Now with that said, again, I'm not clear on what Ford's $29B entails, maybe they are developing their own tech... And my doomsday scenario with self driving cars is a very long time away....
I respect your position, but I don't think you are seeing the forest for the trees. First, the deal with VW is much larger and far reaching than just the battery/platform. Just to name a few, but the Ranger, Delivery Truck (Transit) and Autonomous Tech (Argo) are all part of it. We can not separate one piece of the puzzle and expect to see the whole picture. Plus none of us know what is going on behind the curtain at Ford, so none of us can comment on what they are/aren't doing.

Secondly, a battery is a commodity. Unique technology matters at the beginning of the cycle, but in the cash cow stage it does become commonplace and anonymous. True Story, I owned the FIRST LiOn cellphone on the market, a Sony. It was a huge improvement of NimH, and cost double what the next most expensive phone was. That was in the late 90's. Now they are so affordable, everybody has one. Does anybody care that Apple used Samsung batteries in their phones? No. Was Apple unprofitable because they outsourced batteries and other components? No. Even in current ICE vehicles there are hundreds of components that are outsourced, even complex pieces like transmissions. It'd be hard to argue that has hurt any brand more than another.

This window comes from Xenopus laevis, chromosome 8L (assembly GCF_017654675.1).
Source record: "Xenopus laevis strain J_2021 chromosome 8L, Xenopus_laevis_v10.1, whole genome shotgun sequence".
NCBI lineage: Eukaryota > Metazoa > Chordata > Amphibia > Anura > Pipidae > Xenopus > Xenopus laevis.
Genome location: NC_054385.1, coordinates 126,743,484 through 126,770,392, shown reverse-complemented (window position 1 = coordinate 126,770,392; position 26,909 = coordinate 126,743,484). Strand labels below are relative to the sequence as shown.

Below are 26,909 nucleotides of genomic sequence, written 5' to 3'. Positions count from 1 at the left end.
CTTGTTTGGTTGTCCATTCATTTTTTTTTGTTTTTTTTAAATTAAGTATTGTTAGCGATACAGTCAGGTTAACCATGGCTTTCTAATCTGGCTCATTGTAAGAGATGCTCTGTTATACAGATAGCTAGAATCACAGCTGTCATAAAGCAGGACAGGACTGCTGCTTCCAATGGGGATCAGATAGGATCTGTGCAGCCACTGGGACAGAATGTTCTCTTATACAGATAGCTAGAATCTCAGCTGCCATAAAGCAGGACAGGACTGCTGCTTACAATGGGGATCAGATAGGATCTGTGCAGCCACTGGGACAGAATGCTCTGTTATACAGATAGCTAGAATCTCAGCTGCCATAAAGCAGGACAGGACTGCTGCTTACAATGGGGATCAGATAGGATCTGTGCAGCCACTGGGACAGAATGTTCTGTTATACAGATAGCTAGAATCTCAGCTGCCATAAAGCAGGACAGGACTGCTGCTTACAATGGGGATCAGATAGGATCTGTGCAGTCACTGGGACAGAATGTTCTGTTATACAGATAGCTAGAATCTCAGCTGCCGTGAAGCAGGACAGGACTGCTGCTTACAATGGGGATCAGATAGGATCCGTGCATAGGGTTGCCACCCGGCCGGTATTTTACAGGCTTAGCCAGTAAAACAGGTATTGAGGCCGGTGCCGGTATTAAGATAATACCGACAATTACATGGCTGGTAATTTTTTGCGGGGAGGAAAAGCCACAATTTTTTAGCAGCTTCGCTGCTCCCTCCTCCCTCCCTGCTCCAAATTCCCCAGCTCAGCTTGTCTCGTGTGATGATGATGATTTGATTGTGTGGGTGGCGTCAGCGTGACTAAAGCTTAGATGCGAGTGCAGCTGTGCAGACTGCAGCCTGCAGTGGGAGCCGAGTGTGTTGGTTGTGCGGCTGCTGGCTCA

Thirdly, whatever the ownership model is in the future (personally I think it will be long term leases) people will still have choice. Even in cheap appliances, there is choice. Even the cheapest car in the US market is far superior than cheapos in China or India made by third rate manufacturers. I will always want a nice interior with a great stereo, that won't be the cheapest. Being the cheapest isn't a position of strength. Manufacturers are going to have to differentiate themselves in other ways, the battery won't matter.

Cheers! Time for a Beer! 🍻
 
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PDL is now 70 years old. I've spoken with him a few times and it was enjoyable. Unfortunately I don't think he has the contacts with in the companies he had in by gone years, Many have retired. I am afraid that the current crop of executives just view him as an old disgruntled white guy. Even though he has tried to make himself relevant by driving a Chevy Bolt he doesn't represent the demographic that the current woke executive class want to reach. Of course neither do I.....